The model, which has been on display in the Council House for the last 45 years, was originally built to commemorate the 350th anniversary of the sailing of the Mayflower and was presented to the Lord Mayor in 1970.
Its new home on the first floor of the Mayflower Museum means it will take pride of place, overlooking the Mayflower Steps, when the museum is re-opened next month – and during the city’s Mayflower 2020 celebrations.
A team of second year apprentices took nine months to build the model, under the guidance of their training staff, starting in July 1969. They also built the plinth on which the model rests, along with a decorative railing and carved wooden plaque bearing the City of Plymouth crest. It was repainted by a DML apprentice in 1989.
The complete model weighs three hundredweight (24 stones) and all its running rigging (the rudder and other working parts) can be operated. It includes:
- four decks, laid as true decks, in yellow pine
- 332 blocks made by hand from English elm
- four masts, a bowsprit and six yards made from Columbian pine
- 10 lathe-turned cannons fitted on period carriages
- six handmade sails, totalling 64 square feet in area
- rigging made from 360 fathoms of sewing twine
The model has been carefully de-rigged and transferred to the museum by lorry and crane, with the help of Royal Navy personnel working on behalf of the Devonport Naval Heritage Centre (DNHC) and professional ship model maker Dave Scoble, who will help to re-assemble the model in its new home. They were overseen by Leading Seaman Holly Somers from the DNHC and staff from the Council’s arts and heritage service.
Deputy Council Leader Peter Smith said: “The Mayflower Museum will be a very fitting home for this beautiful piece of craftsmanship, especially in the run-up to the 400th anniversary celebrations. There’s no better place to showcase this intricately detailed replica model than overlooking the steps from which the original ship set sail.”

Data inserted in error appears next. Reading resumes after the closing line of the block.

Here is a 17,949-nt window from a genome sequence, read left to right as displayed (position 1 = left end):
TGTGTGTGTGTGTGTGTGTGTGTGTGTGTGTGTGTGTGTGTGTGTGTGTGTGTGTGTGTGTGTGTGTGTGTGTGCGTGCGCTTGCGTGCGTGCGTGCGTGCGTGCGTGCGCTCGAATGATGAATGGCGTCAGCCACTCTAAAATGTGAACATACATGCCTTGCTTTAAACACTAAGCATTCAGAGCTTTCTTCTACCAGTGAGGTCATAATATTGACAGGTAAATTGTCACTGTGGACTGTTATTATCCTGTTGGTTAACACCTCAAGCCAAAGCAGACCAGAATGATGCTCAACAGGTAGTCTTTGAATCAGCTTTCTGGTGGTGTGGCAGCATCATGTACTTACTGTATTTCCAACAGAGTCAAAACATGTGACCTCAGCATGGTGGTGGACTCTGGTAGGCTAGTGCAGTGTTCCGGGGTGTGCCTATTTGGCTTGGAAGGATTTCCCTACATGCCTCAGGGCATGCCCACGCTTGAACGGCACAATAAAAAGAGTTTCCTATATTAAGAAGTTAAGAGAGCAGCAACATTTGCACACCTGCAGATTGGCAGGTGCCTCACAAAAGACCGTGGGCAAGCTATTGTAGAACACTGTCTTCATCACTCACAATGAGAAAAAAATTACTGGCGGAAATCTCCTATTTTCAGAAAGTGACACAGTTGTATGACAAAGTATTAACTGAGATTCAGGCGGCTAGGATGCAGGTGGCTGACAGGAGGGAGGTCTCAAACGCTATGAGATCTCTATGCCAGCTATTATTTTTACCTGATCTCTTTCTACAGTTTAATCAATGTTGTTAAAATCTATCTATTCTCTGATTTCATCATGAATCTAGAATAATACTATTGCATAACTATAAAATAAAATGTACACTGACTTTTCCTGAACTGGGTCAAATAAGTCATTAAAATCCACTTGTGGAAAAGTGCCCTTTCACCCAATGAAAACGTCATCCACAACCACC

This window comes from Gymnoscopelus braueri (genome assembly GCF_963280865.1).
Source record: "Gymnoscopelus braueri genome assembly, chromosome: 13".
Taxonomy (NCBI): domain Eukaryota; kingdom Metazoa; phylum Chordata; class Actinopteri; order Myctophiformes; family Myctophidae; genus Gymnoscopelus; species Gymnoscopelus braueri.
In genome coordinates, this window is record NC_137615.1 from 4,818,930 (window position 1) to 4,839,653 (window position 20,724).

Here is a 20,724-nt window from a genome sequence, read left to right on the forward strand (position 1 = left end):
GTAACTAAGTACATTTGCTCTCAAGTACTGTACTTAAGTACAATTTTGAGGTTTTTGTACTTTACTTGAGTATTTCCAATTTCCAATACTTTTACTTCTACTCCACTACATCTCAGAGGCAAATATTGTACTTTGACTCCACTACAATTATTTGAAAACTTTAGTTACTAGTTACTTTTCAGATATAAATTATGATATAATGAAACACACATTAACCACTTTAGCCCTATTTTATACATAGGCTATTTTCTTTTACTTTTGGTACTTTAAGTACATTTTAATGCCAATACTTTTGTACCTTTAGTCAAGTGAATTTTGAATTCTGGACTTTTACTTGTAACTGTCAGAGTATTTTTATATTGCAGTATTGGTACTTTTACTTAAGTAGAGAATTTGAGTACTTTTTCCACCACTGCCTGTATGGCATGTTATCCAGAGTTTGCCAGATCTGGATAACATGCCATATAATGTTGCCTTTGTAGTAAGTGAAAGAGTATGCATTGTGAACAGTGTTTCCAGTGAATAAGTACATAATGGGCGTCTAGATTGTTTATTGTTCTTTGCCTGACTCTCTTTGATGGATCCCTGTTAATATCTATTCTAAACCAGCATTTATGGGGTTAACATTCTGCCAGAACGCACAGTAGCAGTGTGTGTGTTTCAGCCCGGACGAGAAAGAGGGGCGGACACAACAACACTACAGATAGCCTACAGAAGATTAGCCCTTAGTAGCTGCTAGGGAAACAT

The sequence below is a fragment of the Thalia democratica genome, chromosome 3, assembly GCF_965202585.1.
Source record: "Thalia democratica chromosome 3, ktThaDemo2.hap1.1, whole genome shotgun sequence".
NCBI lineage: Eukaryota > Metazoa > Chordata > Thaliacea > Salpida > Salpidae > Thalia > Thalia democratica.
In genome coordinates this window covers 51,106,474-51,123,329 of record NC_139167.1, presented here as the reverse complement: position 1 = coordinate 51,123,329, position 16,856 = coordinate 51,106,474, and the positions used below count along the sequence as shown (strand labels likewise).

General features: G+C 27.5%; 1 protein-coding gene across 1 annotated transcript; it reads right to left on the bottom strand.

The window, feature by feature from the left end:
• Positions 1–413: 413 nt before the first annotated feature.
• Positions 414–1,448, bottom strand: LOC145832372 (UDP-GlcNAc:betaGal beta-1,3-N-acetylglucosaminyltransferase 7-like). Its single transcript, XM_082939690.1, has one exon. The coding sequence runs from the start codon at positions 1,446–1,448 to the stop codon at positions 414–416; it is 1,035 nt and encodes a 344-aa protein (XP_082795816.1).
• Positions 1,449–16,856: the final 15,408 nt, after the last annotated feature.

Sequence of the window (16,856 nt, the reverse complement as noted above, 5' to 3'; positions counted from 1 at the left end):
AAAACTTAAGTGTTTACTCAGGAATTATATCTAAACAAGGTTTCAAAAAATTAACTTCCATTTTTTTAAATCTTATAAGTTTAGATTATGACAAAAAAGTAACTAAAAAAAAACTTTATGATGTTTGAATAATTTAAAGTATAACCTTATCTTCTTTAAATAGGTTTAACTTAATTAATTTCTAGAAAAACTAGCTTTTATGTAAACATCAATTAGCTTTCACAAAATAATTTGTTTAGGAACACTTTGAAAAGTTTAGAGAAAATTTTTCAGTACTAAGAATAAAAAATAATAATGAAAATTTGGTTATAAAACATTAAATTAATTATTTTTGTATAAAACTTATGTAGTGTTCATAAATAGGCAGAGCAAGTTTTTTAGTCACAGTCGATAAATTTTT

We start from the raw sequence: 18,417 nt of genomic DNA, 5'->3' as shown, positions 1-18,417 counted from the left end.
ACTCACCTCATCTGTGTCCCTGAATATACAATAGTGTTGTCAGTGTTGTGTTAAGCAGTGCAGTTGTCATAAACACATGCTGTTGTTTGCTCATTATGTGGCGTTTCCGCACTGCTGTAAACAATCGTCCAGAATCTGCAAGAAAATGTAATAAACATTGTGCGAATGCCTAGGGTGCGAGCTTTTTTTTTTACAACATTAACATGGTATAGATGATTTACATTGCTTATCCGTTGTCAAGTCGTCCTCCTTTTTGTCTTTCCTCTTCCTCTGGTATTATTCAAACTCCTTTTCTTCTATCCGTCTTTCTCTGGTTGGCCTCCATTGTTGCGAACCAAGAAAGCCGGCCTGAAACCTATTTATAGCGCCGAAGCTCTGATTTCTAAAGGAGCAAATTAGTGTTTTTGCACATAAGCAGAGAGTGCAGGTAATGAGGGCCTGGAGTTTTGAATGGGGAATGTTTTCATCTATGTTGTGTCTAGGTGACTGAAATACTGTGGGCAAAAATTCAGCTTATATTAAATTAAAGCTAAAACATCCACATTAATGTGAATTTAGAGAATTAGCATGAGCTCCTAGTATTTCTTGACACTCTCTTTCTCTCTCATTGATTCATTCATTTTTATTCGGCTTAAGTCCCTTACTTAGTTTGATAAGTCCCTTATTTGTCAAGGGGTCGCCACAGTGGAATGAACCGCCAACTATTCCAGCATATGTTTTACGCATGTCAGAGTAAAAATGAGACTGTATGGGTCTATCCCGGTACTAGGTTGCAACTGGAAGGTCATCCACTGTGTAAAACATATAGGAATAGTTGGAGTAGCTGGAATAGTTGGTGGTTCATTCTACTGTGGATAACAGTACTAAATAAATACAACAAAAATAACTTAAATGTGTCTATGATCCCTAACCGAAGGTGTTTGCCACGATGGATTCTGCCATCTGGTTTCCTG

Warrant Officer Ray Crockett, Naval Base Liaison Officer, said: “We are really pleased to be helping with the Mayflower model’s move, particularly as it was built by apprentices from the dockyard. The Devonport Naval Heritage Centre and Naval Base are working closely with the Council on a number of projects as we move towards 2020, including the forthcoming History Centre and Mayflower 400. We are passionate about supporting the city in these ventures and helping to present the city in the most positive way we can and both nationally and internationally.”
Visitors will be able to view the model when the Mayflower Museum, based on the upper floor of Plymouth’s Tourist Information Centre, re-opens next month. Its refurbishment of the Mayflower Museum has been made possible by a £35,000 grant from the Department for Culture, Media and Sport.
Designed to ‘start visitors on a journey of discovery’, the revamp aims to create a more exciting and engaging visitor experience and better celebrate the story of Plymouth’s role in the Pilgrims’ epic journey to the New World.
It will also give visitors the chance to learn more about this important moment in Plymouth’s shared history with America in the run-up to and during the Mayflower 400 anniversary celebrations in 2020.
Further details about the re-opening will be announced soon.